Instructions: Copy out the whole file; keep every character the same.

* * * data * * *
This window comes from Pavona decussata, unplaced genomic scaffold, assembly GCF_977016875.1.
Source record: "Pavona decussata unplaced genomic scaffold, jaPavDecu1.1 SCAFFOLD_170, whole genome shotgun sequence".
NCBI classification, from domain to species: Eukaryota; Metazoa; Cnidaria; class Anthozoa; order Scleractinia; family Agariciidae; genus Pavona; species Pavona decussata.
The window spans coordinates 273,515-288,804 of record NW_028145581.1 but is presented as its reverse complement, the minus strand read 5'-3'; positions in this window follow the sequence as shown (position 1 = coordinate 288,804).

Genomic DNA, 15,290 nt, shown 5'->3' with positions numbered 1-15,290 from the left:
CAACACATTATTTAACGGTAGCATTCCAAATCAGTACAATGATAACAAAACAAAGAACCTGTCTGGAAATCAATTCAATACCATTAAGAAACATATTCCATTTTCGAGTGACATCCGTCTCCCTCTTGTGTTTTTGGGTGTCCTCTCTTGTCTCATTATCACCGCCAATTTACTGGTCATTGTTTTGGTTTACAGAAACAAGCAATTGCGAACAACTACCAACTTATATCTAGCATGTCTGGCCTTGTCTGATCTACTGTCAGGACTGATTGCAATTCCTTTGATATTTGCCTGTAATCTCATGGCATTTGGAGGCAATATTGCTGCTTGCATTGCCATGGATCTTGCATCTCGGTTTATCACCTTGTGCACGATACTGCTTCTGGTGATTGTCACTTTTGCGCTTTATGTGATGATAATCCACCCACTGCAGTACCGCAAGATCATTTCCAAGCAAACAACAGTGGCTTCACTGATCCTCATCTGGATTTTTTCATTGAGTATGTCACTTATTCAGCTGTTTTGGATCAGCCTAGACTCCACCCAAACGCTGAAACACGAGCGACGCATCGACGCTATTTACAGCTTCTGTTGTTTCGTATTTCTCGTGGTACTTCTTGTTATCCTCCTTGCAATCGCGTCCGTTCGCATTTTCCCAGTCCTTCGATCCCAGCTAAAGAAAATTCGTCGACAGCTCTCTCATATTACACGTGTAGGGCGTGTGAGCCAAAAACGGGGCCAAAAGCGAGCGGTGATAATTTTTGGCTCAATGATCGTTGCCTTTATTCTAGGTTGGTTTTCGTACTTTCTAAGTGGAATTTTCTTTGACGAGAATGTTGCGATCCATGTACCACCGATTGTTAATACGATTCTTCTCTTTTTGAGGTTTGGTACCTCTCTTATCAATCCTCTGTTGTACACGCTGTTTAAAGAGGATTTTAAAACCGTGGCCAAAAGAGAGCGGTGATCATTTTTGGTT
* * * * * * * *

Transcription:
This window comes from Pavona decussata, unplaced genomic scaffold, assembly GCF_977016875.1.
Source record: "Pavona decussata unplaced genomic scaffold, jaPavDecu1.1 SCAFFOLD_170, whole genome shotgun sequence".
NCBI classification, from domain to species: Eukaryota; Metazoa; Cnidaria; class Anthozoa; order Scleractinia; family Agariciidae; genus Pavona; species Pavona decussata.
The window spans coordinates 273,515-288,804 of record NW_028145581.1 but is presented as its reverse complement, the minus strand read 5'-3'; positions in this window follow the sequence as shown (position 1 = coordinate 288,804).

Genomic DNA, 15,290 nt, shown 5'->3' with positions numbered 1-15,290 from the left:
CAACACATTATTTAACGGTAGCATTCCAAATCAGTACAATGATAACAAAACAAAGAACCTGTCTGGAAATCAATTCAATACCATTAAGAAACATATTCCATTTTCGAGTGACATCCGTCTCCCTCTTGTGTTTTTGGGTGTCCTCTCTTGTCTCATTATCACCGCCAATTTACTGGTCATTGTTTTGGTTTACAGAAACAAGCAATTGCGAACAACTACCAACTTATATCTAGCATGTCTGGCCTTGTCTGATCTACTGTCAGGACTGATTGCAATTCCTTTGATATTTGCCTGTAATCTCATGGCATTTGGAGGCAATATTGCTGCTTGCATTGCCATGGATCTTGCATCTCGGTTTATCACCTTGTGCACGATACTGCTTCTGGTGATTGTCACTTTTGCGCTTTATGTGATGATAATCCACCCACTGCAGTACCGCAAGATCATTTCCAAGCAAACAACAGTGGCTTCACTGATCCTCATCTGGATTTTTTCATTGAGTATGTCACTTATTCAGCTGTTTTGGATCAGCCTAGACTCCACCCAAACGCTGAAACACGAGCGACGCATCGACGCTATTTACAGCTTCTGTTGTTTCGTATTTCTCGTGGTACTTCTTGTTATCCTCCTTGCAATCGCGTCCGTTCGCATTTTCCCAGTCCTTCGATCCCAGCTAAAGAAAATTCGTCGACAGCTCTCTCATATTACACGTGTAGGGCGTGTGAGCCAAAAACGGGGCCAAAAGCGAGCGGTGATAATTTTTGGCTCAATGATCGTTGCCTTTATTCTAGGTTGGTTTTCGTACTTTCTAAGTGGAATTTTCTTTGACGAGAATGTTGCGATCCATGTACCACCGATTGTTAATACGATTCTTCTCTTTTTGAGGTTTGGTACCTCTCTTATCAATCCTCTGTTGTACACGCTGTTTAAAGAGGATTTTAAAACCGTGGCCAAAAGAGAGCGGTGATCATTTTTGGTT